Merging radio trade bodies must make theirmarriage work

Like old lovers announcing that they're finally tying the knot after years of polite affection, the radio trade bodies the Commercial Radio Companies Association and the Radio Advertising Bureau are forming a permanent alliance.

But is this a marriage driven by little more than indifference, or by a genuine passion to be stronger together?

It's easy to take a negative view of Monday's announcement, which made it clear that the two bodies, which have been co-habiting for years in Shaftesbury Avenue, will finally unite under one name and one chief executive.

Commercial radio is in the soup, goes the negative argument. It's losing market share against the BBC and total radio ad revenue was down in both the second and third quarters of 2005 (and most likely the final quarter too), so desperate measures were unavoidable.

Reports have suggested that some elements of the commercial radio industry feel that the RAB, which is responsible for marketing the industry, has lost some of the shine of its early days, and that a merger with the CRCA, which handles the more regulatory side of business, was the only way out.

The RAB, under its chief executive, Douglas McArthur (who is likely to become the chief executive of the merged entity), certainly faces a harder job as radio is squeezed by other media that have copied its trade body model.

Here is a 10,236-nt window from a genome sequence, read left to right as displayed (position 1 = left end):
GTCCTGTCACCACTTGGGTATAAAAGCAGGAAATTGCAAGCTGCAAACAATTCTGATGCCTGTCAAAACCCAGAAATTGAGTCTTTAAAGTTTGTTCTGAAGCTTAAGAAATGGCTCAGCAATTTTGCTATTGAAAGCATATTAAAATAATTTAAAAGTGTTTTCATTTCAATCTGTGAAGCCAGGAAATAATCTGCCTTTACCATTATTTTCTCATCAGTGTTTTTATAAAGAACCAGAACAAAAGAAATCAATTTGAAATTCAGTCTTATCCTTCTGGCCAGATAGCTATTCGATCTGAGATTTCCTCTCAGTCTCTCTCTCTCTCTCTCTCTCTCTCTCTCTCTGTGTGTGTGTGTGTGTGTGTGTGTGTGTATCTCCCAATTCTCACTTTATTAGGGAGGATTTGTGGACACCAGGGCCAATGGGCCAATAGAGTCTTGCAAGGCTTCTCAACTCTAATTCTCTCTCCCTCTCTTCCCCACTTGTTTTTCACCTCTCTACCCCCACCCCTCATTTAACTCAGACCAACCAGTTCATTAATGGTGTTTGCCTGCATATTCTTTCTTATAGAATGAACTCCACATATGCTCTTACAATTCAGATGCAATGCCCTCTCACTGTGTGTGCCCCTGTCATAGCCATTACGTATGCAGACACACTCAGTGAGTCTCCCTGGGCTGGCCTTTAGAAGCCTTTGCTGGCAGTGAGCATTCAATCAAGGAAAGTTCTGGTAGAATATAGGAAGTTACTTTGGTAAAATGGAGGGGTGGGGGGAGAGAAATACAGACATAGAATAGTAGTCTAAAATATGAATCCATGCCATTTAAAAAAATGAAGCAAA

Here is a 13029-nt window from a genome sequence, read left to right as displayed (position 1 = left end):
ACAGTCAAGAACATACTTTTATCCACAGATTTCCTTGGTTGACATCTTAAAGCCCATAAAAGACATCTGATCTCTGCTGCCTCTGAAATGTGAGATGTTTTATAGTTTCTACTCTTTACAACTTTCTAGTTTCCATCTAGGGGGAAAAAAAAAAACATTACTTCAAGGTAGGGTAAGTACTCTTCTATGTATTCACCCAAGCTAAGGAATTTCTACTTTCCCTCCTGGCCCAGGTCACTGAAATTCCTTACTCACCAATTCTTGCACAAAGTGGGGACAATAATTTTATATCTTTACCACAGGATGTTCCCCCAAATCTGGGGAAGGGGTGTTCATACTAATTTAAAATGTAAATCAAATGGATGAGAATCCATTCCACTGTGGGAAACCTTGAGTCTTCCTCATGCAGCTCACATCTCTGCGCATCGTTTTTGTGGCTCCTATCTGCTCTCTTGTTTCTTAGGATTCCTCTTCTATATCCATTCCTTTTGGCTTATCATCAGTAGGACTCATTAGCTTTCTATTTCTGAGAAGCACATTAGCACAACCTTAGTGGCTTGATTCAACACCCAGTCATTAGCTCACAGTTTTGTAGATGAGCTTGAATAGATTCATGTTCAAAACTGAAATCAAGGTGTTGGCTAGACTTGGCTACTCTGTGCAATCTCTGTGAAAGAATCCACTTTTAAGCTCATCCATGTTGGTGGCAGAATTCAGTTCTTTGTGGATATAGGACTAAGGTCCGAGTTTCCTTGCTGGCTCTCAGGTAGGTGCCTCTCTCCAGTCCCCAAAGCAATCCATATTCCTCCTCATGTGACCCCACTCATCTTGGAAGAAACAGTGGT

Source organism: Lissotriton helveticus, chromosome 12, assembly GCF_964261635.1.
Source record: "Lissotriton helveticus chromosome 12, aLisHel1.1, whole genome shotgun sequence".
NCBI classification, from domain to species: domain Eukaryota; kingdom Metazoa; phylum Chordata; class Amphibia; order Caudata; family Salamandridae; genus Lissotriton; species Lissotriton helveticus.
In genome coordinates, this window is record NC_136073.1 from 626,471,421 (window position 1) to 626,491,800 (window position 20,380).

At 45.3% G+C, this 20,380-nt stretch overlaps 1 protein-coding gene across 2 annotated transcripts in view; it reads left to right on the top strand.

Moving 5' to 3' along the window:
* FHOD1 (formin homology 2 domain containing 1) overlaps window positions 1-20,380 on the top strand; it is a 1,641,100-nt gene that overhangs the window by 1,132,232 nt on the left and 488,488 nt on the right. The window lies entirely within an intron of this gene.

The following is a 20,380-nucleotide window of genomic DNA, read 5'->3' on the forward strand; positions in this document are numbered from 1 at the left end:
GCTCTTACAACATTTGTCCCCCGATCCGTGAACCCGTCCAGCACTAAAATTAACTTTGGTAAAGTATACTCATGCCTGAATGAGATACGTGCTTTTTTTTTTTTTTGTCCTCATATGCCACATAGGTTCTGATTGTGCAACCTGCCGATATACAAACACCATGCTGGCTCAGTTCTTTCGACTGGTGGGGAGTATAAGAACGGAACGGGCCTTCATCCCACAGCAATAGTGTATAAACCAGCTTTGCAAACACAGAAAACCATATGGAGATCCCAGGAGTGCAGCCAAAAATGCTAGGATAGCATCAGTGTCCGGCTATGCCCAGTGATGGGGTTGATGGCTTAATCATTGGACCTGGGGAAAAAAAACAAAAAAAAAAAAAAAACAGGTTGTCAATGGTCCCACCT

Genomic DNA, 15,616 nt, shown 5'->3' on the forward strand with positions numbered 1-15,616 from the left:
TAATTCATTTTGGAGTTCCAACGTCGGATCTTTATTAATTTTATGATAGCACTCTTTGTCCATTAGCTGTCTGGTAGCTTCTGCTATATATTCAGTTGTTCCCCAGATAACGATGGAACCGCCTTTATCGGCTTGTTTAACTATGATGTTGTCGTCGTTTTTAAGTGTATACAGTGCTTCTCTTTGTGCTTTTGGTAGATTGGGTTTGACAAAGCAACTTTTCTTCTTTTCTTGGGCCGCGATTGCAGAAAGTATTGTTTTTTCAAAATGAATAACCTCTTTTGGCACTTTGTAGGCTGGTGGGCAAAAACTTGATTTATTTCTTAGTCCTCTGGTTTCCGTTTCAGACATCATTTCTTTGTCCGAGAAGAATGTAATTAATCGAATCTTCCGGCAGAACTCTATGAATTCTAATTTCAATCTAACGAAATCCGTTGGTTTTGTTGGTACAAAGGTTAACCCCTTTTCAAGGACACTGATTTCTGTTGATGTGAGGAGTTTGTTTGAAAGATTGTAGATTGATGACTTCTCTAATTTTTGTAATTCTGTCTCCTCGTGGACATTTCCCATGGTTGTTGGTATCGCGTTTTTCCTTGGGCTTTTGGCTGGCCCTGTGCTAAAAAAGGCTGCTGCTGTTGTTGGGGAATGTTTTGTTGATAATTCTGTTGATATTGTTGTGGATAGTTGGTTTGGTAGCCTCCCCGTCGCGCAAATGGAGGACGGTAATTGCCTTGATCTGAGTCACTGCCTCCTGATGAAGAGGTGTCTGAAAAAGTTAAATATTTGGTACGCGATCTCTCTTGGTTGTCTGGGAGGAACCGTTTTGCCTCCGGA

But there are wider forces at work too. The radio industry has consolidated and some feel the CRCA's democratic structure, with all members having pretty much an equal say, was antiquated in an industry that has consolidated to the point where 80 per cent of the market is in the hands of three groups (GCap Media, Emap and Chrysalis). As one insider puts it, the coming together of the CRCA and the RAB is as much about managing the change from "democracy to clear leadership" as it is about managing the digital future.

In theory, the new body will be able to act on a wider range of issues, such as the trading environment and the vexed question of copyright, as radio becomes a truly multiplatform medium.

More immediately, it will be important for the confidence of commercial radio that we see an increased emphasis on marketing the medium both to advertisers and agencies, especially in light of the emergence of digital radio. And, while McArthur claims that the new body will "ensure a more coherent industry vision on major projects", critics of trade body politics will hope that there won't be months of consultations about consultations before the new face of radio emerges. That would only serve to indicate that the newlyweds will offer years of tedium rather than the much-needed fireworks.